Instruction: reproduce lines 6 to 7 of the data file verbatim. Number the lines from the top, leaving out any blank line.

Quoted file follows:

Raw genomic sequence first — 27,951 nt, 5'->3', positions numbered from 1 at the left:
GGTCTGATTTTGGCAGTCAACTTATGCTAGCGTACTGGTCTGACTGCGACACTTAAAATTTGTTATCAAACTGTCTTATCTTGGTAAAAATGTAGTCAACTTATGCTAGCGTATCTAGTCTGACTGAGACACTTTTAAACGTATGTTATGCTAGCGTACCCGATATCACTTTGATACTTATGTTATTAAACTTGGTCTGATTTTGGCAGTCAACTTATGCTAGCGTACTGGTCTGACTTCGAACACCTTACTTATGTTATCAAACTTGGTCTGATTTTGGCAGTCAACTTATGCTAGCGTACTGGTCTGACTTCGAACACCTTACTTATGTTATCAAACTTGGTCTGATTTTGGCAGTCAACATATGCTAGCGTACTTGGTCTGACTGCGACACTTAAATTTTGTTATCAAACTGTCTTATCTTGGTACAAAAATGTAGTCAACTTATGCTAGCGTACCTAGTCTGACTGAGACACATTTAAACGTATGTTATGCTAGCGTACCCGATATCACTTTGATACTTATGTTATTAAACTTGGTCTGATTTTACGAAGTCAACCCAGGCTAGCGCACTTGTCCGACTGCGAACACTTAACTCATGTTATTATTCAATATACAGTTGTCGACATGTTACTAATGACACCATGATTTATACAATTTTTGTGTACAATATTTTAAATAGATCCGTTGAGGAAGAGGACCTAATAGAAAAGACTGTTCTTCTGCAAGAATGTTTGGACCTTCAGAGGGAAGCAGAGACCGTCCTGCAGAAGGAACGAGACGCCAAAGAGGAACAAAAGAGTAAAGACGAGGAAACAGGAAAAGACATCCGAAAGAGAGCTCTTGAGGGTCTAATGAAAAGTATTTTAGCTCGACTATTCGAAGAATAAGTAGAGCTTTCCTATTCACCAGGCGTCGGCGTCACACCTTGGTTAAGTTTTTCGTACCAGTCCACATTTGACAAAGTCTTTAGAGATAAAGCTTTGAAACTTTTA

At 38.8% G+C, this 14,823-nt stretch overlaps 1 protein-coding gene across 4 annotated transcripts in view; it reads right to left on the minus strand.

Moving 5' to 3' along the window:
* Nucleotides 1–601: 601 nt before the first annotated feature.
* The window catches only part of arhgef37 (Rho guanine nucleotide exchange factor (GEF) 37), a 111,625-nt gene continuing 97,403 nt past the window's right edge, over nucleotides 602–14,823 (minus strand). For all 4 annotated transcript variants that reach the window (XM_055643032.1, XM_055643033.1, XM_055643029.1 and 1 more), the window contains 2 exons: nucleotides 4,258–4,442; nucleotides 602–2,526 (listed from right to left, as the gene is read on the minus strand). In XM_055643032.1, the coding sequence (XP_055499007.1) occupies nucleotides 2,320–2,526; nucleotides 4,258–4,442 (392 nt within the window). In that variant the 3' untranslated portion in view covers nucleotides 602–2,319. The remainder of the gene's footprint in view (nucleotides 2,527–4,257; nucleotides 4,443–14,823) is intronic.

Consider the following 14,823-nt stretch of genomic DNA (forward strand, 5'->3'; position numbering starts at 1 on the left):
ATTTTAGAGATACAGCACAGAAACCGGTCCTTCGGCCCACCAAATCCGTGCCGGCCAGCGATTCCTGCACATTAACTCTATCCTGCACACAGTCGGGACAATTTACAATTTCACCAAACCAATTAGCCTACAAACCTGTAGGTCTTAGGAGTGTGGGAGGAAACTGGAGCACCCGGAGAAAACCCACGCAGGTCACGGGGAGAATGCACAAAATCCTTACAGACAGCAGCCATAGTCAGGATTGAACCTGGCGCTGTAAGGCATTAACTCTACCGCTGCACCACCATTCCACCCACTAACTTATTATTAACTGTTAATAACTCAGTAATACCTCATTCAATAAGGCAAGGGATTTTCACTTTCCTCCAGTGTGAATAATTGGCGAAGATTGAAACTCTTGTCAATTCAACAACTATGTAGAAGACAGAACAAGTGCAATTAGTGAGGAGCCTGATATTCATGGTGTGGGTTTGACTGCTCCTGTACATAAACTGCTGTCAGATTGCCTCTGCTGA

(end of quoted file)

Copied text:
* The window catches only part of arhgef37 (Rho guanine nucleotide exchange factor (GEF) 37), a 111,625-nt gene continuing 97,403 nt past the window's right edge, over nucleotides 602–14,823 (minus strand). For all 4 annotated transcript variants that reach the window (XM_055643032.1, XM_055643033.1, XM_055643029.1 and 1 more), the window contains 2 exons: nucleotides 4,258–4,442; nucleotides 602–2,526 (listed from right to left, as the gene is read on the minus strand). In XM_055643032.1, the coding sequence (XP_055499007.1) occupies nucleotides 2,320–2,526; nucleotides 4,258–4,442 (392 nt within the window). In that variant the 3' untranslated portion in view covers nucleotides 602–2,319. The remainder of the gene's footprint in view (nucleotides 2,527–4,257; nucleotides 4,443–14,823) is intronic.

Consider the following 14,823-nt stretch of genomic DNA (forward strand, 5'->3'; position numbering starts at 1 on the left):